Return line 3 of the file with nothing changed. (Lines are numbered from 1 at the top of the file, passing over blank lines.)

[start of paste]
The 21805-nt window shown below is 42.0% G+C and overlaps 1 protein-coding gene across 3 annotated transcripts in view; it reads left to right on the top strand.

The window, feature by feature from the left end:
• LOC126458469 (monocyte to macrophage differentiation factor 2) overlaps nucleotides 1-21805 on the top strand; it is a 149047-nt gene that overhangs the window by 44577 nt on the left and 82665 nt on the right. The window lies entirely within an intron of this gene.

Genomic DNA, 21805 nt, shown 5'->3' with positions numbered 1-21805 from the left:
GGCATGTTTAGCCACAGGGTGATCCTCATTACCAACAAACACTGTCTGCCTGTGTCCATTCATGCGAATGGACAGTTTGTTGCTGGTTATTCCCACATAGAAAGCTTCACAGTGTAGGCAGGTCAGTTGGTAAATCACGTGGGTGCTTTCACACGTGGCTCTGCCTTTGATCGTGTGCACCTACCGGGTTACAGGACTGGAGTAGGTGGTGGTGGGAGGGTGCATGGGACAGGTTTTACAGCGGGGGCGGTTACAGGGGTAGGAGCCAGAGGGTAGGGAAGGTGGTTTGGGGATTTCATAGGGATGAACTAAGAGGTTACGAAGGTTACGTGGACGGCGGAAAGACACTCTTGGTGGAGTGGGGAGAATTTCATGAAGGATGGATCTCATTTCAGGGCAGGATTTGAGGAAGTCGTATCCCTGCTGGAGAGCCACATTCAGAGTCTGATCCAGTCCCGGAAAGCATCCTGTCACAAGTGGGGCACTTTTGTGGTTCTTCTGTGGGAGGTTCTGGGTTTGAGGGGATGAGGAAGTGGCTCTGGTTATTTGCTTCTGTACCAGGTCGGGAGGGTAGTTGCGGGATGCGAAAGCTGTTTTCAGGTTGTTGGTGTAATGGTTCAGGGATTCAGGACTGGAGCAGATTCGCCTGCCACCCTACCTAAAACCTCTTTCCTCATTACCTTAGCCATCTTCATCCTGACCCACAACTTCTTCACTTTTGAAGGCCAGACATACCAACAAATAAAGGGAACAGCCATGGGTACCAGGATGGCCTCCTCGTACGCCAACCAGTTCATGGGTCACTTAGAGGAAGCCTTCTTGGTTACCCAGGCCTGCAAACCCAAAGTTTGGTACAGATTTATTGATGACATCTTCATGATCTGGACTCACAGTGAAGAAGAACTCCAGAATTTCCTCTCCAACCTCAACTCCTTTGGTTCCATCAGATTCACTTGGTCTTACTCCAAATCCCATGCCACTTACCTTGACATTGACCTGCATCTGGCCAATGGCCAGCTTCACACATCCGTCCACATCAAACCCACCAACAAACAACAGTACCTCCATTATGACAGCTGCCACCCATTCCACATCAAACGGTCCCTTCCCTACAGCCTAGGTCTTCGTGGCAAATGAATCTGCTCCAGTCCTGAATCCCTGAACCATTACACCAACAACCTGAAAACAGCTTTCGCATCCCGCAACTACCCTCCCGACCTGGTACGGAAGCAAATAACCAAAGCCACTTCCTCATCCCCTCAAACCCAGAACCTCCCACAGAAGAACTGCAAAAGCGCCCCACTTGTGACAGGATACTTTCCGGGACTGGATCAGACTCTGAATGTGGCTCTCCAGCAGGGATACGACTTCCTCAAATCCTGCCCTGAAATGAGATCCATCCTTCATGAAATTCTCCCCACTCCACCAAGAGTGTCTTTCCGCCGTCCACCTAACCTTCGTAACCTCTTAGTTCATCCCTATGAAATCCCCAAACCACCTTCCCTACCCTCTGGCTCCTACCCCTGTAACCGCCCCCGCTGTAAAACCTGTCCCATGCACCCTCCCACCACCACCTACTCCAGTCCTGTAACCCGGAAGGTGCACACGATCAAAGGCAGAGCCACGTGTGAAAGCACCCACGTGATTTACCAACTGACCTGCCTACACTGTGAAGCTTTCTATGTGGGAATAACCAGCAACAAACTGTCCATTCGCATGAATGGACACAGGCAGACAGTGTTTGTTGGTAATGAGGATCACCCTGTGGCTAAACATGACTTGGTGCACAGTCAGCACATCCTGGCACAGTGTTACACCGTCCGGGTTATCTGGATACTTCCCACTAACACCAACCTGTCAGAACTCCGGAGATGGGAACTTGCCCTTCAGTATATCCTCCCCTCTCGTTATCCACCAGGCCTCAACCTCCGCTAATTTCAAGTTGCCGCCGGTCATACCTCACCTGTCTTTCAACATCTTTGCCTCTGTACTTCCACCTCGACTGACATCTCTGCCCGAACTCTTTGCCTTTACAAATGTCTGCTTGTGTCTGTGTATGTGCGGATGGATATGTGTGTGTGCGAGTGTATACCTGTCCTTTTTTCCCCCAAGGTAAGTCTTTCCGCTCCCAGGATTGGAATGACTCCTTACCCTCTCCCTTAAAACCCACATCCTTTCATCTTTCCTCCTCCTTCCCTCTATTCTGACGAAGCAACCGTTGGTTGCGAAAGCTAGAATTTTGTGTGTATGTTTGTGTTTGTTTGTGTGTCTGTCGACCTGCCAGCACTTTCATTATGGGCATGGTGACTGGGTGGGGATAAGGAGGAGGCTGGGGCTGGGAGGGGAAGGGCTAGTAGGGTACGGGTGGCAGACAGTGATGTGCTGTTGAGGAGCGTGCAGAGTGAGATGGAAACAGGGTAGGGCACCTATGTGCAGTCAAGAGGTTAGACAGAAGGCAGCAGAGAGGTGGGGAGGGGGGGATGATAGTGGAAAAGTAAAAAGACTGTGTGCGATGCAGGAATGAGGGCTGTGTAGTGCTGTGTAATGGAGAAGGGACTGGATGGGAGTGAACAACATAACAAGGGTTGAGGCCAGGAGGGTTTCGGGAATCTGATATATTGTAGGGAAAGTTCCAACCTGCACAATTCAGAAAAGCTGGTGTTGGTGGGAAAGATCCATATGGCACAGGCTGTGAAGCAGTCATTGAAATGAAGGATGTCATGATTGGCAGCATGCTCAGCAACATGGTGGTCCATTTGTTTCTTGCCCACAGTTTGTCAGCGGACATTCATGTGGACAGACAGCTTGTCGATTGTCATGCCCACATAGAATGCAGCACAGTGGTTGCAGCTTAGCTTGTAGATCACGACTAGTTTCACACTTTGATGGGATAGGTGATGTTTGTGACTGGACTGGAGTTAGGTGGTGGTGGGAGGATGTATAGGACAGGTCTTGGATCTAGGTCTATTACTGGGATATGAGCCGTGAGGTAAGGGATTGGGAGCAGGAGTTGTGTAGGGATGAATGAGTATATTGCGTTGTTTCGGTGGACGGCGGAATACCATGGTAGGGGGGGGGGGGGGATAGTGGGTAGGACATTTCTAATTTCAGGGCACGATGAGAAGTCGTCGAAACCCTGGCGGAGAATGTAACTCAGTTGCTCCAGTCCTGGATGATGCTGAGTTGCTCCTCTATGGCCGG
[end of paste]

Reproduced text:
• LOC126458469 (monocyte to macrophage differentiation factor 2) overlaps nucleotides 1-21805 on the top strand; it is a 149047-nt gene that overhangs the window by 44577 nt on the left and 82665 nt on the right. The window lies entirely within an intron of this gene.